I'm a total newbe in electronics but I like to make things up. All I want is to turn on a "black box" of leds (that operates at 8-9v) when my motion sensor is activated. The problem I've got is that the output of my PIR is only 3.3 volts. Here is my crappy schematic.

My Schematic

How can I achieve 9v where the red arrow is pointing? Is the the 150ohm resistor Ok?

  • 3
    \$\begingroup\$ There are a few things that need to be fixed. First, A resistor is not a good way to reduce voltage. Second, a model number for the PIR sensor, would be useful. As would the current requirements for the LED box. How are the leds normally connected to power, a dc wallwart/adaptor? Most PIR sensors outputs are only on for a very small amount of time per trigger, with a lockout period, so the leds might only be on for a very short time. A generic answer would be using a transistor as a switch, but you need to know the PIR output current and the LED box current for a proper answer. \$\endgroup\$
    – Passerby
    Apr 16, 2013 at 0:53
  • \$\begingroup\$ Im using the Parallax PIR :parallax.com/tabid/768/productid/83/default.aspx The Led Box current requierement is 8mA (it is a "solder yourself" blinking leds kit) and I just happend to want to turn it on when the PIR sensor is activated. Power will be coming from a 9v battery. \$\endgroup\$
    – Rhyuk
    Apr 16, 2013 at 1:08

1 Answer 1


Considering the simpleness of this circuit, a voltage divider, while not ideal, will work. This is only because the low current draw (3 mA, plus another 20mA of source current at the output) of the sensor, and the transistor I will recommend. Preferably, you would want to get a voltage regulator, like the common lm7805 (Fixed 5v) or lm317 (adjustable).

As such, you will need two resistors for a voltage divider. When both resistors are equal, the voltage will be half. 5k is a nominal resistance, any resistor in a similar size will work (1~10k is best, to reduce current drain). This will put roughly 4.5V at the PIR sensor's Vin pin. Voltage might vary based on the 9v battery's actual voltage, but while also making sure that the voltage should be within the PIR sensor's 3v to 6v range.

The next part is the transistor. While taking the Blinking Led Kit 8mA draw with a grain of salt, any common small signaling transistor will still be able to handle a few hundred milliamps without issue. You will need a NPN transistor, like the 2n3904, 2n2222, 2N4401. A 1kΩ resistor is used to limit the base current, while allowing the transistor to saturate. The Parallax PIR Rev B sensor has a built in transistor, with a pulldown resistor to keep the output pin low, until motion is sensed. Once motion is sensed, that transistor is enabled, and the output pulled high. This enables the 2n3904, which would switch your Led kit to ground, turning it on.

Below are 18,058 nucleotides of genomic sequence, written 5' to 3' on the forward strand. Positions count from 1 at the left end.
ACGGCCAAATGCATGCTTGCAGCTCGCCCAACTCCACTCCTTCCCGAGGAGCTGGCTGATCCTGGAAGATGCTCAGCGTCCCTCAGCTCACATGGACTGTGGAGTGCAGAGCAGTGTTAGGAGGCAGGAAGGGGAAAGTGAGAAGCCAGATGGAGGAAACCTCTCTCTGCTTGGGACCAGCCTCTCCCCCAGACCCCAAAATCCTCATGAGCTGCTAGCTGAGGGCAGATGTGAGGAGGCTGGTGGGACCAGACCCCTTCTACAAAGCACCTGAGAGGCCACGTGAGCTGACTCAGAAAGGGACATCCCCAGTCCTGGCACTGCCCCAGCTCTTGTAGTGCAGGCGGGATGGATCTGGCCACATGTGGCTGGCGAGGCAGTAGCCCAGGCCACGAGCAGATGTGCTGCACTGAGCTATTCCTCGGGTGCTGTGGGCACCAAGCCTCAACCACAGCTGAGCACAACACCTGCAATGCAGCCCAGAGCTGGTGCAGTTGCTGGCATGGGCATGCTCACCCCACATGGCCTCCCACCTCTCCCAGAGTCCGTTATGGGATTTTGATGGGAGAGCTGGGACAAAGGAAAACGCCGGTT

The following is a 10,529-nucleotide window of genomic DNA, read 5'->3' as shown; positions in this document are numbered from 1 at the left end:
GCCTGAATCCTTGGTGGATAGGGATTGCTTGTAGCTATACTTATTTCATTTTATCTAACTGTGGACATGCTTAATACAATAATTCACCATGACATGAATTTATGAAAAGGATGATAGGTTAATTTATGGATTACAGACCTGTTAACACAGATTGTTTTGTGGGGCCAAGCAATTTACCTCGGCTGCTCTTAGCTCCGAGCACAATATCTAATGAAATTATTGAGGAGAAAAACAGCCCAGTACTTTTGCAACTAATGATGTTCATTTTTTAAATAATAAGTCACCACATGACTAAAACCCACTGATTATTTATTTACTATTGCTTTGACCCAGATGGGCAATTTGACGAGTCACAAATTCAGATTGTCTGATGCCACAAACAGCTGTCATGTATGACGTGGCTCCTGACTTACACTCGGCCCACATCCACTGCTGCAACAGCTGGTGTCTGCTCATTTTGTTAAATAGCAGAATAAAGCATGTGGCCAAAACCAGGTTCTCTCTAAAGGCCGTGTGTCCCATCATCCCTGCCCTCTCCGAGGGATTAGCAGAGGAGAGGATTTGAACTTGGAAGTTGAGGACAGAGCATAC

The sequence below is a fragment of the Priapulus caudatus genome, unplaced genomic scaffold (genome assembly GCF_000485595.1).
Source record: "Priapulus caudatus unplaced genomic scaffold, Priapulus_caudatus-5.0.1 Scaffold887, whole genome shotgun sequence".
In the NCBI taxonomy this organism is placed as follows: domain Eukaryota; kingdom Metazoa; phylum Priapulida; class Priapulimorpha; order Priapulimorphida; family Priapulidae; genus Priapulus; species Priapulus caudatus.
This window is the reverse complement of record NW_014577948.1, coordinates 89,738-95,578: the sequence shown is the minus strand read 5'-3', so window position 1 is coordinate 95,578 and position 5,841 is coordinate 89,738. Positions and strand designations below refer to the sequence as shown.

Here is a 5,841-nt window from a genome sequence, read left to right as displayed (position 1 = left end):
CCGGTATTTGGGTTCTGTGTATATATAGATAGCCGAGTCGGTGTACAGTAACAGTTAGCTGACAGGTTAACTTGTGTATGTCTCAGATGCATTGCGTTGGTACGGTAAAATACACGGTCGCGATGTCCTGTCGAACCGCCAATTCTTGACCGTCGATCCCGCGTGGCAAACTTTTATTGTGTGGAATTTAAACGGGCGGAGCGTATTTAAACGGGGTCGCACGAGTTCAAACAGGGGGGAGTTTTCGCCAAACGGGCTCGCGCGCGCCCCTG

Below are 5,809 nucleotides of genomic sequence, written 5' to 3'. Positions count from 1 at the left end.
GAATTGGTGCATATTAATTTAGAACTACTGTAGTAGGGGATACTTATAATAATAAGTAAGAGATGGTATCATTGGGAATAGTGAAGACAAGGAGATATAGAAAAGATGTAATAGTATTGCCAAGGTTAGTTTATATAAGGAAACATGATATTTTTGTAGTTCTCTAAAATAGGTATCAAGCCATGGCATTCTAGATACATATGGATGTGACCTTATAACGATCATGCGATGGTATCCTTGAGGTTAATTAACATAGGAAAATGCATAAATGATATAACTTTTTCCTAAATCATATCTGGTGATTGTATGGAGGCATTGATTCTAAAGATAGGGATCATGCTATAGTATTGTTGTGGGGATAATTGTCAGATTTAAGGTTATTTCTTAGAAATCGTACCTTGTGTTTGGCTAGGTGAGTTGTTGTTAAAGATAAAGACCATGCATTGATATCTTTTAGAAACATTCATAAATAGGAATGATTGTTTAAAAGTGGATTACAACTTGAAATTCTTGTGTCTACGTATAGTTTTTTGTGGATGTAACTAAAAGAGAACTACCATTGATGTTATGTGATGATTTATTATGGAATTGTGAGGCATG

I am making the assumption that the Led Kit has everything needed to work properly on it (ie that you can simply hook up 9v and it will work).

Key points: The external transistor is there because of three reasons. While the internal transistor could be used, the problem lies in that too much current draw from the Voltage Divider will cause issues. The external transistor will allow the Led Kit's current draw to come from the 9v battery directly, not the voltage divider. Also, the internal 2n3906 PNP transistor is connected to the PIR's V+ (I Believe, not sure), which is 4.5V. That, I am assuming, would not be enough for the Led kit. Finally, the internal regulator and transistor on the PIR sensor is listed by Parallax as 15~20mA max based on input voltage. While it could, based on your 8 mA description, drive the LED kit directly (voltage issue not withstanding), that is only if it actually draws 8mA. The external transistor just makes things easier.

If you have the Rev A PIR Sensor, then this would change. Please double check.


simulate this circuit – Schematic created using CircuitLab

  • \$\begingroup\$ Awesome explanation! And you guessed right, the led box has all the components to turn on with just attaching the 9v battery. Can I replace the voltage divisor directly with the voltage regulator (lm7805) and the rest of the circuit will remain the same? Thanks again for such a great explanation! \$\endgroup\$
    – Rhyuk
    Apr 16, 2013 at 10:17
  • \$\begingroup\$ @Rhyuk If you use the lm7805, remove both R2 and R3, and connect the LM7805 the same way as the PIR sensor (9v to 7805's Vin, Grd to Ground, Vout to PIR's In). Coincidently enough, I used the 7805's symbol for the PIR sensor ha :D The rest of the circuit stays the same, for the same reasons. 5v is not enough for the led board, so the transistor is still needed to switch on the Led Kit's 9v supply. \$\endgroup\$
    – Passerby
    Apr 16, 2013 at 10:58
  • \$\begingroup\$ The voltage divider here will not work at 20mA current draw. 2500 ohms * 0.020 amps = 50 volts dropped. \$\endgroup\$
    – markrages
    Dec 4, 2013 at 19:10

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